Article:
Why do Companies do boneheaded stuff like this?
Red Gate’s original decision to buy Reflector was hotly debated but at that the time most of what would happen was mostly speculation. But I thought it was a smart move for any company that is in need of spreading its marketing message and corporate image as a vendor in the .NET space. Where else do you get to flash your corporate logo to hordes of .NET developers on a regular basis? Exploiting that marketing with some goodwill of providing a free tool breeds positive feedback that hopefully has a good effect on the company’s visibility and the products it sells.
Instead Red Gate seems to have taken exactly the opposite tack of corporate bullying to try to make a quick buck – and in the process ruined any community goodwill that might have come from providing a service community for free while still getting valuable marketing.
What’s so puzzling about this boneheaded escapade is that the company doesn’t need to resort to underhanded tactics like what they are trying with Reflector 7. The tools the company makes are very good. I personally use SQL Compare, Sql Data Compare and ANTS Profiler on a regular basis and all of these tools are essential in my toolbox. They certainly work much better than the tools that are in the box with Visual Studio. Chances are that if Reflector 7 added useful features I would have been more than happy to shell out my $39 to upgrade when the time is right.
It’s Expensive to give away stuff for Free
At the same time, this episode shows some of the big problems that come with ‘free’ tools. A lot of organizations are realizing that giving stuff away for free is actually quite expensive and the pay back is often very intangible if any at all. Those that rely on donations or other voluntary compensation find that they amount contributed is absolutely miniscule as to not matter at all. Yet at the same time I bet most of those clamouring the loudest on that Red Gate Reflector feedback page that Reflector won’t be free anymore probably have NEVER made a donation to any open source project or free tool ever. The expectation of Free these days is just too great – which is a shame I think. There’s a lot to be said for paid software and having somebody to hold to responsible to because you gave them some money. There’s an incentive –> payback –> responsibility model that seems to be missing from free software (not all of it, but a lot of it). While there certainly are plenty of bad apples in paid software as well, money tends to be a good motivator for people to continue working and improving products.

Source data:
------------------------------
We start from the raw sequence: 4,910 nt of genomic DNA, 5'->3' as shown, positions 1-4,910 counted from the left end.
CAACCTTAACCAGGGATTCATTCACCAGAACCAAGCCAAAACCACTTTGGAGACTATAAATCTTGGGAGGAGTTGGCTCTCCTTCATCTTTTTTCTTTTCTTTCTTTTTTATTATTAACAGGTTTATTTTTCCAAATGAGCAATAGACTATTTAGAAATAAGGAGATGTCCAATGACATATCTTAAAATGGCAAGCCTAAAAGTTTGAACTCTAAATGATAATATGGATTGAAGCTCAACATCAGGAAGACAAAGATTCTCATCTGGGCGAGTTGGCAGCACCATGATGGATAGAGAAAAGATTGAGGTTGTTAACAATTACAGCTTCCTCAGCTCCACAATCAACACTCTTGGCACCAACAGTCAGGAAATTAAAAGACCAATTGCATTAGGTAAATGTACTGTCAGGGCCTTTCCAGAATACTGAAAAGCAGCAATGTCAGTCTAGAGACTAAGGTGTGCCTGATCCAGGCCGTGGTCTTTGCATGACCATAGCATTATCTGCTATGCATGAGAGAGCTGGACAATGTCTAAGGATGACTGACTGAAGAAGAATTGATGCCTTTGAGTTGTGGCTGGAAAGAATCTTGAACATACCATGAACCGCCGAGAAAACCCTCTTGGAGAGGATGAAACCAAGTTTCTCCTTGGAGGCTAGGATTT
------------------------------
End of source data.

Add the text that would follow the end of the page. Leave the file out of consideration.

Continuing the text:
Reasons for giving away stuff are many but often it’s a naïve desire to share things when things are simple. At first it might be no problem to volunteer time and effort but as products mature the fun goes out of it, and as the reality of product maintenance kicks in developers want to get something back for the time and effort they’re putting in doing non-glamorous work. It’s then when products die or languish and this is painful for all to watch.
For Red Gate however, I think there was always a pretty good payback from the Reflector acquisition in terms of marketing: Visibility and possible positioning of their products although they seemed to have mostly ignored that option. On the other hand they started this off pretty badly even 2 and a half years back when they aquired Reflector from Lutz with the same arrogant attitude that is evident in the latest episode. You really gotta wonder what folks are thinking in management – the sad part is from advance emails that were circulating, they were fully aware of the shit storm they were inciting with this and I suspect they are banking on the sheer numbers of .NET developers to still make them a tidy chunk of change from upgrades…
Alternatives are coming
For me personally the single license isn’t a problem, but I actually have a tool that I sell (an interop Web Service proxy generation tool) to customers and one of the things I recommend to use with has been Reflector to view assembly information and to find which Interop classes to instantiate from the non-.NET environment. It’s been nice to use Reflector for this with its small footprint and zero-configuration installation. But now with V7 becoming a paid tool that option is not going to be available anymore.
Luckily it looks like the .NET community is jumping to it and trying to fill the void. Amidst the Red Gate outrage a new library called ILSpy has sprung up and providing at least some of the core functionality of Reflector with an open source library.
It looks promising going forward and I suspect there will be a lot more support and interest to support this project now that Reflector has gone over to the ‘dark side’…
Other Posts you might also like